Now that the season is over, the real fun for fans is dreaming of how to get better. One such way that’s seldom used but potentially a big deal would be to sign another team’s restricted free agent. If that happens, the original team has a week to either match the deal or the player switches teams and the following draft picks are exchanged, depending on annual salary level. Here’s this years from Elliotte Friedman:
Offer Sheet (AAV) Compensation
$1,339,575 or below None
Over $1,339,575 to $2,029,59 3rd round pick
Over $2,029,59 to $4,059,322 2nd round pick
Over $4,059,322 to $6,088,980 1st, 3rd
Over $6,088,980 to $8,118,641 1st, 2nd, 3rd
Over $8,118,641 to $10,148,302 (2) 1st, 2nd, 3rd
Over $10,148,302 (4) 1st
This year, there are some great restricted free agents. William Karlsson came from no where to score 43 goals for Vegas. Dylan Larkin and Mark Stone are both coming off 62-point seasons and are arguably the best forwards on their respective teams. William Nylander is a young star. Matt Dumba, Jacob Trouba, Darnell Nurse and Brady Skjei are already 21-23 minute a night defensemen with further room for growth.
So while it’s fun to say, let’s get someone. none of these players are expected to change teams.
Well there’s a narrative that no GM likes to make enemies. And, to an extent the unspoken collusion to “not want to sign another guy’s RFA’s” is out there en masse and something everyone operating NHL teams feels to some extent. However, it’s never really stopped them in the past.
The real reason offer sheets are toothless exercises?
If the goal is to actually get a player onto your team, an offer sheet is the most ineffective way to actually add a player. In the last 20 years only one time did a player actually change teams due to signing as a restricted free agent (Dustin Penner going from Anaheim to Edmonton in 2007). Once. Every other time either the player has spurned another team’s offer to go back to their “old” team, or the old team has matched the offer almost instantly, leaving the would-be-suitor with nothing to show for it.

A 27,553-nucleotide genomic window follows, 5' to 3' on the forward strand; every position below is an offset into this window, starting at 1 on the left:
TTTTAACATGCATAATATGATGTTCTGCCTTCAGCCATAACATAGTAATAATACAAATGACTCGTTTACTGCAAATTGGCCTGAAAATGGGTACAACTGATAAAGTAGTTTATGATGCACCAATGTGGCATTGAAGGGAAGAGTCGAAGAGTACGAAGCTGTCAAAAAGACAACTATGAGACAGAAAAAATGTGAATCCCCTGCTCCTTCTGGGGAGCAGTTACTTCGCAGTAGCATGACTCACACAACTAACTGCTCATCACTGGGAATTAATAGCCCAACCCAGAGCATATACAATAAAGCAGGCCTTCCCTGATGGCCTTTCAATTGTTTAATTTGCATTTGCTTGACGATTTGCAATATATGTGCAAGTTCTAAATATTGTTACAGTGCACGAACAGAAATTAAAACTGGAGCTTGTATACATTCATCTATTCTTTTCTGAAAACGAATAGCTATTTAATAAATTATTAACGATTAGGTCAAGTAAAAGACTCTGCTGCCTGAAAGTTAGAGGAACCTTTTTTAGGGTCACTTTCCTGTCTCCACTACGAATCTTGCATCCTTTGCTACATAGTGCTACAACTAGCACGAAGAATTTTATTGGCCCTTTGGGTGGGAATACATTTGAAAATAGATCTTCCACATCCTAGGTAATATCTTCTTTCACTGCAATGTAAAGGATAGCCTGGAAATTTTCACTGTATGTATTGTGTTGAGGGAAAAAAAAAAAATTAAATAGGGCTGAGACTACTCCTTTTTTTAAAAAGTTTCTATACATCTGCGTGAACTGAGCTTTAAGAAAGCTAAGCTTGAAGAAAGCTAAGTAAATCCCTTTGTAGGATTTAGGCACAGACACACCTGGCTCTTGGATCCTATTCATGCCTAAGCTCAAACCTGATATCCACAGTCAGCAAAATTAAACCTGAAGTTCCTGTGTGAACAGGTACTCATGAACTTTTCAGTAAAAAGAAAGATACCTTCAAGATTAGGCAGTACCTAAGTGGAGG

More often than not, if a team actually wants to add a talent, they must make a trade. Think Frederik Anderson going from Anaheim to Toronto in a trade for a 1st and 2nd round pick two summers ago when he was an RFA. Basically Toronto operated like it was an offer sheet, but it wasn’t one. If you go the offer sheet route and try to force a team into it, they will likely match and prevent you from getting that player and then make another trade with a different team to resolve their salary problems. NHL teams can exceed the salary cap in the off-season by a meaningful percentage, so there’s almost never a constraint there that would force them not to match the offer and then make other moves of their own choosing to resolve any issues.
Offer sheets are fun for fans to bandy about and think fanciful thoughts, but they’re never going to happen successfully under current rules and conditions. Adding RFA’s is way too inefficient and ineffective for NHL teams since the other team can (and almost always will) match the offers. If we wanted a world where restricted free agents were more “free” than “restricted”, the next NHL CBA would have to changes it’s operating rules to not allow a team to match and automatically keep a player. Maybe allow a guy like Mark Stone to decide if he wants to play in Ottawa, Colorado or Buffalo if they all had offered/matched a $6.5 million contract offer for him, instead of handing him back to his original team for only matching. Now that would make for a more entertaining and interesting free agent period.
..That being said, don’t hold your breath. Offer sheets in the NHL are useless as currently constituted.